Britain’s chief veterinary officer warns bird flu is at ‘PHENOMENAL level’ after being spread by migratory species as tens of thousands of birds are culled at 38 farms – the ‘largest’ ever recorded
- An Avian Influenza Prevention Zone was declared across the UK in November
- This included the added requirement that all captive birds had to be kept indoors
- The risk to human health remains very low and there is a low food safety risk
- But Christine Middlemiss said it has ‘huge human, animal and trade implications’
Britain’s chief veterinary officer has warned bird flu is at a ‘phenomenal level’ after being spread by migratory species as tens of thousands of birds are culled at 40 farms – the ‘largest’ ever recorded.
An Avian Influenza Prevention Zone was declared across the UK on November 3 before being extended on November 29 with the added requirement that all captive birds had to be kept indoors.
This was done amid concerns wild birds migrating from mainland Europe during the winter were carrying the flu.
Yesterday, six pelicans that call St James’s Park their home were being moved to an enclosure after the outbreak of bird flu in the UK
Swan rescue volunteer Cyril Bennis has said that his flock of birds are dying at ‘a rapid rate’ after a suspected Avian Flu outbreak
WHAT IS BIRD FLU?
Also known as avian influenza, bird flu is an infectious disease of birds caused by a variant of the standard influenza A virus.
Bird flu is unique in that it can be transmitted directly from birds to humans.
There are 15 different strains of the virus. It is the H5N1 strain which is infecting humans and causing high death rates.
Humans can catch bird flu directly through close contact with live infected birds and those who work with infected chickens are most at risk.
The current number of 38 confirmed infected premises in the UK is the largest ever, according to the Department for Environment, Food and Rural Affairs (Defra).
The risk to human health from avian influenza remains very low, according to public health advice, and there is a low food safety risk.
But UK chief veterinary officer Christine Middlemiss told the BBC the ‘phenomenal level’ of bird flu has ‘huge human, animal and trade implications’.
She said the disease was being spread by migratory birds flying back from the north of Russia and eastern Europe, and insisted further research was needed to prevent a worsening outbreak in the future.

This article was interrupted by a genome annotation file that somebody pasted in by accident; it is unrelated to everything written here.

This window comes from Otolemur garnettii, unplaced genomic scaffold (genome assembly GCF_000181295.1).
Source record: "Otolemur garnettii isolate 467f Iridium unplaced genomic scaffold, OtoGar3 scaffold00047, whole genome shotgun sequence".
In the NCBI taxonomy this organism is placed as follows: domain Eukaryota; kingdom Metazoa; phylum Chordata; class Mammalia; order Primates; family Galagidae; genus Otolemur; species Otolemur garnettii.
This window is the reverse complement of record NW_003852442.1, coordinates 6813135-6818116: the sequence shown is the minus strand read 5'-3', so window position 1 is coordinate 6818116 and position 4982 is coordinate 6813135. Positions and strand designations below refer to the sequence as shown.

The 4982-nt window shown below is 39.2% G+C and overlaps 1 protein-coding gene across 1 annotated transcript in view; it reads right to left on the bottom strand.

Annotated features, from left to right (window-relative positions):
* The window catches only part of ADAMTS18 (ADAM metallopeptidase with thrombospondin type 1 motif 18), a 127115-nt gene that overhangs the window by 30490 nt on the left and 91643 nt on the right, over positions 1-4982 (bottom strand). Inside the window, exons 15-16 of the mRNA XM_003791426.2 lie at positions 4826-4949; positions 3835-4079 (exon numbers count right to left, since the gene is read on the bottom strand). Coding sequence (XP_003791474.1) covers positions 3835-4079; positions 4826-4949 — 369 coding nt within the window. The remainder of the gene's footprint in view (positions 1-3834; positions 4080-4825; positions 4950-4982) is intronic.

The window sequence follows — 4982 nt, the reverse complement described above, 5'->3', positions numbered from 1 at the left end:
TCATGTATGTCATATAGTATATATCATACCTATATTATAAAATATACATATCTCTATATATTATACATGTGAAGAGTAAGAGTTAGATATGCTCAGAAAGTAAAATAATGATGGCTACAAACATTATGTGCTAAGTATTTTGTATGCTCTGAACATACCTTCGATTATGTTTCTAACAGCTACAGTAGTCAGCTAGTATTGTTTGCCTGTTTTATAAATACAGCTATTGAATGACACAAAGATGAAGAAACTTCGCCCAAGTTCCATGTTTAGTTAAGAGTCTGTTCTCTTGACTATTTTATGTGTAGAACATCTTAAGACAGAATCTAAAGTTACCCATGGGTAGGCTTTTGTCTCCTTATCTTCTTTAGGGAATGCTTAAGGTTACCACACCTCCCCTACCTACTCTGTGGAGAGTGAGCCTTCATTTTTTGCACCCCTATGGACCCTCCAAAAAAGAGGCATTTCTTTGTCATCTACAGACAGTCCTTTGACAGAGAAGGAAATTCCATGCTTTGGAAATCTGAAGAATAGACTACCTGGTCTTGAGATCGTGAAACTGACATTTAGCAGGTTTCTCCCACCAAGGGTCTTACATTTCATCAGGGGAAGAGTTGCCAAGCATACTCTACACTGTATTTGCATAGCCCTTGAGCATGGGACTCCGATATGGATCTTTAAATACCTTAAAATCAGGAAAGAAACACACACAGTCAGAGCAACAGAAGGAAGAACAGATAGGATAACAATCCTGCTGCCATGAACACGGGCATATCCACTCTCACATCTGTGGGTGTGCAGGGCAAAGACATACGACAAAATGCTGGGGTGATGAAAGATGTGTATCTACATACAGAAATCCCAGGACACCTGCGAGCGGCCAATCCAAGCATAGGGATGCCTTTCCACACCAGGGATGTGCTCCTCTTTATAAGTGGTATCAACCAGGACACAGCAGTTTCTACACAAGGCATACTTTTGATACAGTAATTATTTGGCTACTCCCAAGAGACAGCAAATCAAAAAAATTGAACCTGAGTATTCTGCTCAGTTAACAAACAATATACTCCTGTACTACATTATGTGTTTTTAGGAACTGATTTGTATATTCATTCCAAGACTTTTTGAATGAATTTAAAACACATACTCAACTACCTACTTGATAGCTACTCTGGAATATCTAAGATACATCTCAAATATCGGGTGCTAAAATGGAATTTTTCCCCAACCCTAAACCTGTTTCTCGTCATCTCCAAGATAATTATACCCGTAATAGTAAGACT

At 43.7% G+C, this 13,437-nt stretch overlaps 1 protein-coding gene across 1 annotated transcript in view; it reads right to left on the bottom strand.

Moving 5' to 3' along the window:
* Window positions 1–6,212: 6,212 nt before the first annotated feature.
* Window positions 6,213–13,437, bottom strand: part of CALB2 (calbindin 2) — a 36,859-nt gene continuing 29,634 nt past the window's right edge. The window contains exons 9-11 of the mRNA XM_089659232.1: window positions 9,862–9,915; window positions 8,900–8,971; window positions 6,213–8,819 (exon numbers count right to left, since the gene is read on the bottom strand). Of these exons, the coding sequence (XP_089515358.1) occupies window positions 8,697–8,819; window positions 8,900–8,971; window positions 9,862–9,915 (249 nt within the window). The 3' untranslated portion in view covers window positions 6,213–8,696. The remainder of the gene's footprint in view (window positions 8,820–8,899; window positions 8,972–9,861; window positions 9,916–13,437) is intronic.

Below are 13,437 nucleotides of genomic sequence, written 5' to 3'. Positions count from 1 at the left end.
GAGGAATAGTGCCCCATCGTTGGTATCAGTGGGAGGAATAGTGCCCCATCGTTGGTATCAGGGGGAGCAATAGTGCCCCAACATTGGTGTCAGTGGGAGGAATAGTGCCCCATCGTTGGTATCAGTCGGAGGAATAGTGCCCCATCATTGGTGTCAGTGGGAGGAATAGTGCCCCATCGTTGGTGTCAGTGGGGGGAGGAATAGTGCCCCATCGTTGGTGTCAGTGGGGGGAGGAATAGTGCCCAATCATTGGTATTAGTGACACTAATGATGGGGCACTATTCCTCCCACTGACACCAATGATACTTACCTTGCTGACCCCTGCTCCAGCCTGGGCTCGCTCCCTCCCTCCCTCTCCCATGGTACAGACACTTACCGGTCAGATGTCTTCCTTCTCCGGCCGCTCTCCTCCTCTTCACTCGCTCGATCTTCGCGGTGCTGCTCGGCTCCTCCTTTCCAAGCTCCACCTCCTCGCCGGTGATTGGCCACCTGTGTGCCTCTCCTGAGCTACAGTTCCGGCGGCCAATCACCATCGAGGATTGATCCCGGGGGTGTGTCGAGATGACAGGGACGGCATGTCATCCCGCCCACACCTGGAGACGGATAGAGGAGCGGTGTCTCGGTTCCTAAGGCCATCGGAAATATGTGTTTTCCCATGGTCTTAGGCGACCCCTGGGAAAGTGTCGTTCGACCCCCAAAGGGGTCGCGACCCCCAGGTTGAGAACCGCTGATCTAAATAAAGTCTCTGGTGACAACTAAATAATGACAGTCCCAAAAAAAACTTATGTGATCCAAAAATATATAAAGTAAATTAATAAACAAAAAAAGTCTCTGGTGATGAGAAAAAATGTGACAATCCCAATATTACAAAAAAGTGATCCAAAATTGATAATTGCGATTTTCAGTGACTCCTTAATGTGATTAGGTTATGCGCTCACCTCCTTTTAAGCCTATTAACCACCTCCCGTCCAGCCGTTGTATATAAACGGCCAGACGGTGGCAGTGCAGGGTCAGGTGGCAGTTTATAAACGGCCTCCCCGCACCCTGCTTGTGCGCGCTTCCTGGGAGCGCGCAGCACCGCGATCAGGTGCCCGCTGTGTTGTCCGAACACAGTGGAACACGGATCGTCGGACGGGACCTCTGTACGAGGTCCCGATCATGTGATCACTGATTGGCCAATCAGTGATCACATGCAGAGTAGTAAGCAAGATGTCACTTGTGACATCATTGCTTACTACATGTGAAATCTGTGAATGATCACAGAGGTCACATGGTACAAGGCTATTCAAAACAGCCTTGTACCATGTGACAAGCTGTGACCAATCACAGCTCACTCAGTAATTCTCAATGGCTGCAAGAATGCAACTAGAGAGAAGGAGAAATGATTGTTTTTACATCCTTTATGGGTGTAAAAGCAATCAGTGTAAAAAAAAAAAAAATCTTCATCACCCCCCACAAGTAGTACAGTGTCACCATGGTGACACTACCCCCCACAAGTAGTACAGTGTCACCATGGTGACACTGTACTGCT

‘We can’t wait until another year and have an even bigger outbreak. So, we will be working not just with our own scientists but internationally, to understand more of what we can do about what’s behind it,’ Dr Middlemiss told the broadcaster.
The vet warned the UK was only a few weeks into a migratory season that goes until March, as Defra’s figures showed 31 confirmed infected premises in England, three in Wales, two in Scotland and two in Northern Ireland.
‘We are going to need to keep up these levels of heightened biosecurity for all that time,’ she said.
Dr Middlemiss told BBC Radio 4’s Today programme there are 40 infected premises in the UK – 38 in Great Britain including 33 in England, adding that around half a million birds have been culled so far.
The protection zone means in addition to keeping birds and poultry housed, keepers must continue to take precautions such as regularly cleaning and disinfecting clothing, equipment and vehicles and limiting access to non-essential workers and visitors.
UK chief veterinary officer Christine Middlemiss (pictured) told the BBC the ‘phenomenal level’ of bird flu has ‘huge human, animal and trade implications’
Defra has said the new housing measures will be kept under regular review.
Yesterday, six pelicans that call St James’s Park their home were being moved to an enclosure after the outbreak of bird flu in the UK.
A ranger was spotted loading one of the huge birds into the boot of a car next to the lake in the central London park.
The Royal Parks said in a statement that they had been advised by the government to move the pelicans as a ‘precaution’ due the outbreak.